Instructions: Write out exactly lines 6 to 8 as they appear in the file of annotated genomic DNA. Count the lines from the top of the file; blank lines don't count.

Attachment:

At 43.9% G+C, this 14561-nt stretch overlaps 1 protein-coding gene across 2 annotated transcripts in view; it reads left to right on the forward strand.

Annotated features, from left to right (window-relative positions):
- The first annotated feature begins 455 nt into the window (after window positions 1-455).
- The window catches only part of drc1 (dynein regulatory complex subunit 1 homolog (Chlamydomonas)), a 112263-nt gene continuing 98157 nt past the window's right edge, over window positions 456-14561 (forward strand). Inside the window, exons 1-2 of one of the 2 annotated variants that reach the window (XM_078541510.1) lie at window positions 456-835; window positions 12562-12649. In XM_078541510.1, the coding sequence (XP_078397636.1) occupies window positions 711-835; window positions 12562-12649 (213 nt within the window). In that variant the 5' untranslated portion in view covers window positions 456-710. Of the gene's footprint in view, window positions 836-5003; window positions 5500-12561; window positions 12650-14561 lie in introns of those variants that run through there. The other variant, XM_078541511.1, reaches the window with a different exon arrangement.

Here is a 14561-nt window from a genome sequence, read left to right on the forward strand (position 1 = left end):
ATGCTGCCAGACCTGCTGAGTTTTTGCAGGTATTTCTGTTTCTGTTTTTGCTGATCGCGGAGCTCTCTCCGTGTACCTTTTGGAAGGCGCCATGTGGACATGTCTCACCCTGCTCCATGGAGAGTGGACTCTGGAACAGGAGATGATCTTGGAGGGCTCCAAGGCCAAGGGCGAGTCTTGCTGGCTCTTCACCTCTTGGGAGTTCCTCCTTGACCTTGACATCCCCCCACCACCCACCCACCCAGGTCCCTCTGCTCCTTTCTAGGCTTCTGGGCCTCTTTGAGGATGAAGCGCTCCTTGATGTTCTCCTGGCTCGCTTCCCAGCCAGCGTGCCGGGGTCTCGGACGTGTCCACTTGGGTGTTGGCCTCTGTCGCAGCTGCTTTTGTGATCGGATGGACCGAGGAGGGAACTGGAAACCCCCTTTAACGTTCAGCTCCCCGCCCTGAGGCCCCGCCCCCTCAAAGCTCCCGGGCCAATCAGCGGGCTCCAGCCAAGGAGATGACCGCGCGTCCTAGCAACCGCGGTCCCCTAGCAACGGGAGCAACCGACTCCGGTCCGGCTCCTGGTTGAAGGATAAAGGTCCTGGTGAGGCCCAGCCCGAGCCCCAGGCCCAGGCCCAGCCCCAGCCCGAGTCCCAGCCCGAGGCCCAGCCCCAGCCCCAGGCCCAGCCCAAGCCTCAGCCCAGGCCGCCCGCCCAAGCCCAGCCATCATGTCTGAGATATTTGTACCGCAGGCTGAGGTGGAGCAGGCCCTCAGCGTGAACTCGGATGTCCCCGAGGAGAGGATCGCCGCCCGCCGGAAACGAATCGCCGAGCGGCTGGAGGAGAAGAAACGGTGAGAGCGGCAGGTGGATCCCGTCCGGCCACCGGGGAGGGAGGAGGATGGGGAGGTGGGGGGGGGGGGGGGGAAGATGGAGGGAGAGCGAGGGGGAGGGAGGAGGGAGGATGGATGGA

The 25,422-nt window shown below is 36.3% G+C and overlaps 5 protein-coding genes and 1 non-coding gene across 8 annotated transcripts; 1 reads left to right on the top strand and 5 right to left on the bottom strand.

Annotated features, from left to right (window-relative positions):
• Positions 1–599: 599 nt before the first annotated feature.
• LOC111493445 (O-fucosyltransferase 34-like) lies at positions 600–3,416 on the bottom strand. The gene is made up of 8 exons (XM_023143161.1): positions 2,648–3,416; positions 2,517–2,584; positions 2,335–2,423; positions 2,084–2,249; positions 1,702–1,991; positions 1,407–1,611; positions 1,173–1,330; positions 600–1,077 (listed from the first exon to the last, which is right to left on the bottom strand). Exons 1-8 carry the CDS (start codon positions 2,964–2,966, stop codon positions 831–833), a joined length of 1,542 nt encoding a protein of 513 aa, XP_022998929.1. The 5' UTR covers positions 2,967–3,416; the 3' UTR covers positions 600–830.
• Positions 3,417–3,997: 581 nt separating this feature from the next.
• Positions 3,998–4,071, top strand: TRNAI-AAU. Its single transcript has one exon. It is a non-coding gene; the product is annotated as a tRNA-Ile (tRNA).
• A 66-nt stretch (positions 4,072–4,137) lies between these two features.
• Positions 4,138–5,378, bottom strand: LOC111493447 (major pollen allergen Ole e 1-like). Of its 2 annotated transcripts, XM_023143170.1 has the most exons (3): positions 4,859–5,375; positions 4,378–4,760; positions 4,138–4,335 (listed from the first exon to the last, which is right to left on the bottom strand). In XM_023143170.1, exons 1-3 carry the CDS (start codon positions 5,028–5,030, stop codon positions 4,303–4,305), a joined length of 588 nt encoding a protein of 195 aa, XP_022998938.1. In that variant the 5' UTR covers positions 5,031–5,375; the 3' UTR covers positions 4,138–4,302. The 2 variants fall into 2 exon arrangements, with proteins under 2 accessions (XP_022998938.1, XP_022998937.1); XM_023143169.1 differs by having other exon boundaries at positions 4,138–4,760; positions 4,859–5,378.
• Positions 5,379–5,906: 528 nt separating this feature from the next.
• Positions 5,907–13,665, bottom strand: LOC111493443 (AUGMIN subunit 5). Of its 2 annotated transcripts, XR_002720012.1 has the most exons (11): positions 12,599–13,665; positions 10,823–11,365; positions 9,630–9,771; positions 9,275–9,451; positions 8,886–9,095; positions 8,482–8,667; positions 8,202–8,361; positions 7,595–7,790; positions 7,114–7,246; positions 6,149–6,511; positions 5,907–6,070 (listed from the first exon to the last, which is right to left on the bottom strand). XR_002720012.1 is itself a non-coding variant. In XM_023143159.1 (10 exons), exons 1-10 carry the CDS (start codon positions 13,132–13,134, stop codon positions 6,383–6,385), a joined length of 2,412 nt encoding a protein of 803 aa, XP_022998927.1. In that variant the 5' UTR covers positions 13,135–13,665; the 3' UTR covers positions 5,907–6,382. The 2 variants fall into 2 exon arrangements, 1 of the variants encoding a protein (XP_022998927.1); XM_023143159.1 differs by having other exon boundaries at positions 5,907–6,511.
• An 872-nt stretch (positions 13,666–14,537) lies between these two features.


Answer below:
ATGCTGCCAGACCTGCTGAGTTTTTGCAGGTATTTCTGTTTCTGTTTTTGCTGATCGCGGAGCTCTCTCCGTGTACCTTTTGGAAGGCGCCATGTGGACATGTCTCACCCTGCTCCATGGAGAGTGGACTCTGGAACAGGAGATGATCTTGGAGGGCTCCAAGGCCAAGGGCGAGTCTTGCTGGCTCTTCACCTCTTGGGAGTTCCTCCTTGACCTTGACATCCCCCCACCACCCACCCACCCAGGTCCCTCTGCTCCTTTCTAGGCTTCTGGGCCTCTTTGAGGATGAAGCGCTCCTTGATGTTCTCCTGGCTCGCTTCCCAGCCAGCGTGCCGGGGTCTCGGACGTGTCCACTTGGGTGTTGGCCTCTGTCGCAGCTGCTTTTGTGATCGGATGGACCGAGGAGGGAACTGGAAACCCCCTTTAACGTTCAGCTCCCCGCCCTGAGGCCCCGCCCCCTCAAAGCTCCCGGGCCAATCAGCGGGCTCCAGCCAAGGAGATGACCGCGCGTCCTAGCAACCGCGGTCCCCTAGCAACGGGAGCAACCGACTCCGGTCCGGCTCCTGGTTGAAGGATAAAGGTCCTGGTGAGGCCCAGCCCGAGCCCCAGGCCCAGGCCCAGCCCCAGCCCGAGTCCCAGCCCGAGGCCCAGCCCCAGCCCCAGGCCCAGCCCAAGCCTCAGCCCAGGCCGCCCGCCCAAGCCCAGCCATCATGTCTGAGATATTTGTACCGCAGGCTGAGGTGGAGCAGGCCCTCAGCGTGAACTCGGATGTCCCCGAGGAGAGGATCGCCGCCCGCCGGAAACGAATCGCCGAGCGGCTGGAGGAGAAGAAACGGTGAGAGCGGCAGGTGGATCCCGTCCGGCCACCGGGGAGGGAGGAGGATGGGGAGGTGGGGGGGGGGGGGGGGAAGATGGAGGGAGAGCGAGGGGGAGGGAGGAGGGAGGATGGATGGA

The 25,422-nt window shown below is 36.3% G+C and overlaps 5 protein-coding genes and 1 non-coding gene across 8 annotated transcripts; 1 reads left to right on the top strand and 5 right to left on the bottom strand.

Annotated features, from left to right (window-relative positions):